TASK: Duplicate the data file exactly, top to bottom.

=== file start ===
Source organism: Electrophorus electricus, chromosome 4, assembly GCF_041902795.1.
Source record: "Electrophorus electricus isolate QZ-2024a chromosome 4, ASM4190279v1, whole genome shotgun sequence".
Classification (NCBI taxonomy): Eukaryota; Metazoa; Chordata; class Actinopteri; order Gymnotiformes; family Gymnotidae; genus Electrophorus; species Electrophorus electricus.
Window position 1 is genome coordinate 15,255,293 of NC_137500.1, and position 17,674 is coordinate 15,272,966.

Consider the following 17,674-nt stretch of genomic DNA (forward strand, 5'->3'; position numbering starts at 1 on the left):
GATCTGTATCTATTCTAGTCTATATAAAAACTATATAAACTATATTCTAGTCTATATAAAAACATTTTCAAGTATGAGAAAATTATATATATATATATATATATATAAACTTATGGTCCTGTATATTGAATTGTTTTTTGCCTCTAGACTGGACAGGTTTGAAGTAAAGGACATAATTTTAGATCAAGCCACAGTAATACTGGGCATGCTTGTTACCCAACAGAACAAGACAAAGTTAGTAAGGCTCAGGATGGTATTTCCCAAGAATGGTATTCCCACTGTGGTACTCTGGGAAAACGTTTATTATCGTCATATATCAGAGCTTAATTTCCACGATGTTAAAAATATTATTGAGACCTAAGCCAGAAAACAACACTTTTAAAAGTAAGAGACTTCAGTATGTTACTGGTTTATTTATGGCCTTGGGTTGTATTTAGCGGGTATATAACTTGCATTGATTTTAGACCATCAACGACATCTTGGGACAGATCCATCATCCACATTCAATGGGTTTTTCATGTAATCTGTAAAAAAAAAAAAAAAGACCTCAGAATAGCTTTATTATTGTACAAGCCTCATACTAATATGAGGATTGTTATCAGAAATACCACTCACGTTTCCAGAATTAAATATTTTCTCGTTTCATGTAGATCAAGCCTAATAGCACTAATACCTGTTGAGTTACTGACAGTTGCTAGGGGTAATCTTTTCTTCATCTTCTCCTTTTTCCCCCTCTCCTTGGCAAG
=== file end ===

Source organism: Electrophorus electricus, chromosome 4, assembly GCF_041902795.1.
Source record: "Electrophorus electricus isolate QZ-2024a chromosome 4, ASM4190279v1, whole genome shotgun sequence".
Classification (NCBI taxonomy): Eukaryota; Metazoa; Chordata; class Actinopteri; order Gymnotiformes; family Gymnotidae; genus Electrophorus; species Electrophorus electricus.
Window position 1 is genome coordinate 15,255,293 of NC_137500.1, and position 17,674 is coordinate 15,272,966.

Consider the following 17,674-nt stretch of genomic DNA (forward strand, 5'->3'; position numbering starts at 1 on the left):
GATCTGTATCTATTCTAGTCTATATAAAAACTATATAAACTATATTCTAGTCTATATAAAAACATTTTCAAGTATGAGAAAATTATATATATATATATATATATATAAACTTATGGTCCTGTATATTGAATTGTTTTTTGCCTCTAGACTGGACAGGTTTGAAGTAAAGGACATAATTTTAGATCAAGCCACAGTAATACTGGGCATGCTTGTTACCCAACAGAACAAGACAAAGTTAGTAAGGCTCAGGATGGTATTTCCCAAGAATGGTATTCCCACTGTGGTACTCTGGGAAAACGTTTATTATCGTCATATATCAGAGCTTAATTTCCACGATGTTAAAAATATTATTGAGACCTAAGCCAGAAAACAACACTTTTAAAAGTAAGAGACTTCAGTATGTTACTGGTTTATTTATGGCCTTGGGTTGTATTTAGCGGGTATATAACTTGCATTGATTTTAGACCATCAACGACATCTTGGGACAGATCCATCATCCACATTCAATGGGTTTTTCATGTAATCTGTAAAAAAAAAAAAAAAGACCTCAGAATAGCTTTATTATTGTACAAGCCTCATACTAATATGAGGATTGTTATCAGAAATACCACTCACGTTTCCAGAATTAAATATTTTCTCGTTTCATGTAGATCAAGCCTAATAGCACTAATACCTGTTGAGTTACTGACAGTTGCTAGGGGTAATCTTTTCTTCATCTTCTCCTTTTTCCCCCTCTCCTTGGCAAG